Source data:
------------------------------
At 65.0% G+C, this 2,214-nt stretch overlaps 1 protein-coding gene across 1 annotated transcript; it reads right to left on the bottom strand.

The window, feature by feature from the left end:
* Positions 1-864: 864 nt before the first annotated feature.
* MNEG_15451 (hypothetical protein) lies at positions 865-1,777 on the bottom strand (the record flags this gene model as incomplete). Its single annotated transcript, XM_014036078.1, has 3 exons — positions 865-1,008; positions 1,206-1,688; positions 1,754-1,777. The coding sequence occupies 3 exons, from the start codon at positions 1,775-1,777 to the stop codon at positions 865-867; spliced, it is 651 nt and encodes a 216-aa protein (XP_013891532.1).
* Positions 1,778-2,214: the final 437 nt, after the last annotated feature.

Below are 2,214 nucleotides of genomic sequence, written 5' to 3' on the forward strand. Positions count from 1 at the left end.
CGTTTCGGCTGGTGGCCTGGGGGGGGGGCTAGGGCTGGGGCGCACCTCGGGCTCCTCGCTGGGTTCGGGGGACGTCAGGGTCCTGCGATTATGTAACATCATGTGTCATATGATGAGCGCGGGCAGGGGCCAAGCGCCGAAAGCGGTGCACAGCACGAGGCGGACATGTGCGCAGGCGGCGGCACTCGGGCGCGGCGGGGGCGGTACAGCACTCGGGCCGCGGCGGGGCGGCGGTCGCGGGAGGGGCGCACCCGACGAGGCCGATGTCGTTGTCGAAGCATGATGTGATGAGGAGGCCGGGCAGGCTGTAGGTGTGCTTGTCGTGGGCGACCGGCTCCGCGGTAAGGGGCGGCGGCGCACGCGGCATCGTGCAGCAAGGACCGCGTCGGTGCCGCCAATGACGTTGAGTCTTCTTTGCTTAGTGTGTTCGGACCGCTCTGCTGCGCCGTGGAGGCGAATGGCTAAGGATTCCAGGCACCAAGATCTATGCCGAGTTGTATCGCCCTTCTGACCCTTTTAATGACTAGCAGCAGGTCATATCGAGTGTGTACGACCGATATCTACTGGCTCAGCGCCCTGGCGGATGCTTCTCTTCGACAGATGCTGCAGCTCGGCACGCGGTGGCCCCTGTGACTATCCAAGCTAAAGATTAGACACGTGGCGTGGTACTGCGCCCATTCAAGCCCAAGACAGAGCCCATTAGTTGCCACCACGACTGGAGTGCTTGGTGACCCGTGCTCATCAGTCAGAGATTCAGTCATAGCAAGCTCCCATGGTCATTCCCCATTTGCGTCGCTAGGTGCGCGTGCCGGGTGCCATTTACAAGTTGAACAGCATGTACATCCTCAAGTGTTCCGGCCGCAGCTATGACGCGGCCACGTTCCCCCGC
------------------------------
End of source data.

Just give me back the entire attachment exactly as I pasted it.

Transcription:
At 65.0% G+C, this 2,214-nt stretch overlaps 1 protein-coding gene across 1 annotated transcript; it reads right to left on the bottom strand.

The window, feature by feature from the left end:
* Positions 1-864: 864 nt before the first annotated feature.
* MNEG_15451 (hypothetical protein) lies at positions 865-1,777 on the bottom strand (the record flags this gene model as incomplete). Its single annotated transcript, XM_014036078.1, has 3 exons — positions 865-1,008; positions 1,206-1,688; positions 1,754-1,777. The coding sequence occupies 3 exons, from the start codon at positions 1,775-1,777 to the stop codon at positions 865-867; spliced, it is 651 nt and encodes a 216-aa protein (XP_013891532.1).
* Positions 1,778-2,214: the final 437 nt, after the last annotated feature.

Below are 2,214 nucleotides of genomic sequence, written 5' to 3' on the forward strand. Positions count from 1 at the left end.
CGTTTCGGCTGGTGGCCTGGGGGGGGGGCTAGGGCTGGGGCGCACCTCGGGCTCCTCGCTGGGTTCGGGGGACGTCAGGGTCCTGCGATTATGTAACATCATGTGTCATATGATGAGCGCGGGCAGGGGCCAAGCGCCGAAAGCGGTGCACAGCACGAGGCGGACATGTGCGCAGGCGGCGGCACTCGGGCGCGGCGGGGGCGGTACAGCACTCGGGCCGCGGCGGGGCGGCGGTCGCGGGAGGGGCGCACCCGACGAGGCCGATGTCGTTGTCGAAGCATGATGTGATGAGGAGGCCGGGCAGGCTGTAGGTGTGCTTGTCGTGGGCGACCGGCTCCGCGGTAAGGGGCGGCGGCGCACGCGGCATCGTGCAGCAAGGACCGCGTCGGTGCCGCCAATGACGTTGAGTCTTCTTTGCTTAGTGTGTTCGGACCGCTCTGCTGCGCCGTGGAGGCGAATGGCTAAGGATTCCAGGCACCAAGATCTATGCCGAGTTGTATCGCCCTTCTGACCCTTTTAATGACTAGCAGCAGGTCATATCGAGTGTGTACGACCGATATCTACTGGCTCAGCGCCCTGGCGGATGCTTCTCTTCGACAGATGCTGCAGCTCGGCACGCGGTGGCCCCTGTGACTATCCAAGCTAAAGATTAGACACGTGGCGTGGTACTGCGCCCATTCAAGCCCAAGACAGAGCCCATTAGTTGCCACCACGACTGGAGTGCTTGGTGACCCGTGCTCATCAGTCAGAGATTCAGTCATAGCAAGCTCCCATGGTCATTCCCCATTTGCGTCGCTAGGTGCGCGTGCCGGGTGCCATTTACAAGTTGAACAGCATGTACATCCTCAAGTGTTCCGGCCGCAGCTATGACGCGGCCACGTTCCCCCGC